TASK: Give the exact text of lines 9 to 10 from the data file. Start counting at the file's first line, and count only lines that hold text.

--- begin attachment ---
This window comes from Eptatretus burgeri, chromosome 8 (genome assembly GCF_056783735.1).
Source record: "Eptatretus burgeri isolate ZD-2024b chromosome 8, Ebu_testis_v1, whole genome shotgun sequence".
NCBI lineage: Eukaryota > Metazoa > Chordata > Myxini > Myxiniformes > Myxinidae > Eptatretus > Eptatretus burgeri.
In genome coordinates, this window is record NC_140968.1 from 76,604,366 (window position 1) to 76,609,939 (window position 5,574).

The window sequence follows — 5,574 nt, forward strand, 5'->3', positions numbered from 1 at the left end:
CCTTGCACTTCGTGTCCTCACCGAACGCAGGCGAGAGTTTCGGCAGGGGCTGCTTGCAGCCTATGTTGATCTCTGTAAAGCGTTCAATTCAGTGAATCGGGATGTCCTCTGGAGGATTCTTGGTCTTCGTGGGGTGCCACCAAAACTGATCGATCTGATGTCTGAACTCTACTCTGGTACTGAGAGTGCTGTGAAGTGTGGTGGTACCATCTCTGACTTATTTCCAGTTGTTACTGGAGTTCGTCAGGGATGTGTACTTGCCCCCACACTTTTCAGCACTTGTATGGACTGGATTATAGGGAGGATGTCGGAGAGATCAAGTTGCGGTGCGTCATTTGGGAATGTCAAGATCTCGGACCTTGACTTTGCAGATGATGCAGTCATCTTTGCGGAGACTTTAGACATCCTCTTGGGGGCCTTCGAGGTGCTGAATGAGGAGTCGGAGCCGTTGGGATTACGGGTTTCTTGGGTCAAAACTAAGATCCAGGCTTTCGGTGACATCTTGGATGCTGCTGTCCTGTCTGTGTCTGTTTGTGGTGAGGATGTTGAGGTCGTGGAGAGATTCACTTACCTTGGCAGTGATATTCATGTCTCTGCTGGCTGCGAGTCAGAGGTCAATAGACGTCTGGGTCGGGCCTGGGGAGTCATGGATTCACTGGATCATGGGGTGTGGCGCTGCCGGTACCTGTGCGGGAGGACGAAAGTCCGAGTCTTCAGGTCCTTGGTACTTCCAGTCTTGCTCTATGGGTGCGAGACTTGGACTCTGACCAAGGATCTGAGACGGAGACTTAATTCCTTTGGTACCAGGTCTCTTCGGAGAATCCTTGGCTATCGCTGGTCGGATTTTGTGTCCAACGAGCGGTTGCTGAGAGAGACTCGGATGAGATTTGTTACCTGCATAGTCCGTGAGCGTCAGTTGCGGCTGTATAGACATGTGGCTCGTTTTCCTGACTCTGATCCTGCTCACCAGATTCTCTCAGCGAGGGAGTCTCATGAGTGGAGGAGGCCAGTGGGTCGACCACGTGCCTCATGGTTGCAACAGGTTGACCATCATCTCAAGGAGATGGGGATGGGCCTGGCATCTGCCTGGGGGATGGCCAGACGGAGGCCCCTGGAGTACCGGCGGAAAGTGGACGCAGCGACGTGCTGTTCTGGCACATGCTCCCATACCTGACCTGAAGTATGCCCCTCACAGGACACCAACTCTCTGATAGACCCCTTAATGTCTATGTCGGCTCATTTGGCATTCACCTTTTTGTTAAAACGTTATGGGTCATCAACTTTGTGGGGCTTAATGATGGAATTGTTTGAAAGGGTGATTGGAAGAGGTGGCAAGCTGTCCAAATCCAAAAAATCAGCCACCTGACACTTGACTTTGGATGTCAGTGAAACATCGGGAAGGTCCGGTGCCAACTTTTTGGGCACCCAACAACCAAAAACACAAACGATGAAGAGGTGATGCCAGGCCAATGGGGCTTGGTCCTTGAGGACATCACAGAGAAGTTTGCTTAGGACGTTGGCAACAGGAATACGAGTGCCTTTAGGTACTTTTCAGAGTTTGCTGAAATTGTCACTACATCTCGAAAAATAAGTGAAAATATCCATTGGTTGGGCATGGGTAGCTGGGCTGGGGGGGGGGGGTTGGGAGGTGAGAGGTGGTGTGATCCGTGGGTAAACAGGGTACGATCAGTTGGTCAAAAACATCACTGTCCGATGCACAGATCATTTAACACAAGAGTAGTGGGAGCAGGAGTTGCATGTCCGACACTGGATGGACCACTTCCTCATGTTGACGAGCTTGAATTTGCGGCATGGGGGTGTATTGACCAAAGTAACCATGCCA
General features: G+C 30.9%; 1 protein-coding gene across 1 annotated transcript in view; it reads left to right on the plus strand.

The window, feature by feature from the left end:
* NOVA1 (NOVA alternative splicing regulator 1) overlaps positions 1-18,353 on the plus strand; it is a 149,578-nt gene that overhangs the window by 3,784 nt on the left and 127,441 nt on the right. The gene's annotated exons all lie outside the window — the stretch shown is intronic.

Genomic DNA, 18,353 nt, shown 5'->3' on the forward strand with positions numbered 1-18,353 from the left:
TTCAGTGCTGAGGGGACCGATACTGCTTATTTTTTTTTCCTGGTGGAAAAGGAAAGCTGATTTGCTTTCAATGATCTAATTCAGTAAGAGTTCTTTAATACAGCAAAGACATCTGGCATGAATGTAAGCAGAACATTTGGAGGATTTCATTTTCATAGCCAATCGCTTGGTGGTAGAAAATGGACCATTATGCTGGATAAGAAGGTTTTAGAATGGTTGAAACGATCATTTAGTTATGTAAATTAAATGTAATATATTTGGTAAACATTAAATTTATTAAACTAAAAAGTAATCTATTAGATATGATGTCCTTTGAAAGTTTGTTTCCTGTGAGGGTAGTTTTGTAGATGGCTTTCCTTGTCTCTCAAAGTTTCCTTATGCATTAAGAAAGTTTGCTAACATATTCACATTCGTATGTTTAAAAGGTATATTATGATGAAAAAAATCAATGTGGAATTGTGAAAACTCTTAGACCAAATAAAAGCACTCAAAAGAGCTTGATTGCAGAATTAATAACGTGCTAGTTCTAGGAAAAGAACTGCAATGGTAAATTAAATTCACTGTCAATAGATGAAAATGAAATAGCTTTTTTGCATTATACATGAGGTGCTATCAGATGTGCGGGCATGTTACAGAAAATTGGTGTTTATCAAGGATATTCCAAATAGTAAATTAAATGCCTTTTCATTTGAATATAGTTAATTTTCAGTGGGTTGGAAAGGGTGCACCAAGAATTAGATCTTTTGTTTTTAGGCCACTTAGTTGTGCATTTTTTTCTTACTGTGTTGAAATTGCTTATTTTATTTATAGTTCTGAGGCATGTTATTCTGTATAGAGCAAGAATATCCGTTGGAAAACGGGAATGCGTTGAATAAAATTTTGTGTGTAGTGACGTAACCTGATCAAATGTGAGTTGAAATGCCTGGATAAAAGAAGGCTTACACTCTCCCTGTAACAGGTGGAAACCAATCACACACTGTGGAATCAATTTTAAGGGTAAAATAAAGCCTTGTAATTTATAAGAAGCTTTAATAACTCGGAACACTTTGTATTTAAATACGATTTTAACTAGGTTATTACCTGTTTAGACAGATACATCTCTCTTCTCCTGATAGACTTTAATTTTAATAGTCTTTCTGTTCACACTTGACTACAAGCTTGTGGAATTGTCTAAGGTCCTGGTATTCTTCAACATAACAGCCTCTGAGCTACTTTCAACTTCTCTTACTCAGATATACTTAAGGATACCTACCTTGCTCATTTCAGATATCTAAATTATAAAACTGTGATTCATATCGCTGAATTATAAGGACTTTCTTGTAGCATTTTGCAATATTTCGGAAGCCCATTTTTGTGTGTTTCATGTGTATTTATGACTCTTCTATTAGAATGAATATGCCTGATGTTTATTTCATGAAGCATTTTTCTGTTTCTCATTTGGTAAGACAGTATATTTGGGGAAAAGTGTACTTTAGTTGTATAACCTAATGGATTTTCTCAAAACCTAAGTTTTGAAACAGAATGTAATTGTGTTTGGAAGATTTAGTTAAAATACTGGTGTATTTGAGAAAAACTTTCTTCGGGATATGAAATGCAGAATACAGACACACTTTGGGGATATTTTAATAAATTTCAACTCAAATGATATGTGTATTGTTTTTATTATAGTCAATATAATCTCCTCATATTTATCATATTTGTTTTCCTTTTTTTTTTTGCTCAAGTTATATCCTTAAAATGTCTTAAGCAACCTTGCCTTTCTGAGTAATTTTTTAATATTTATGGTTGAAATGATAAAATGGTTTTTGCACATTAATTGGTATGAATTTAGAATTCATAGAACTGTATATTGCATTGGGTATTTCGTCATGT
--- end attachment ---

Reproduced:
* NOVA1 (NOVA alternative splicing regulator 1) overlaps positions 1-18,353 on the plus strand; it is a 149,578-nt gene that overhangs the window by 3,784 nt on the left and 127,441 nt on the right. The gene's annotated exons all lie outside the window — the stretch shown is intronic.

Genomic DNA, 18,353 nt, shown 5'->3' on the forward strand with positions numbered 1-18,353 from the left: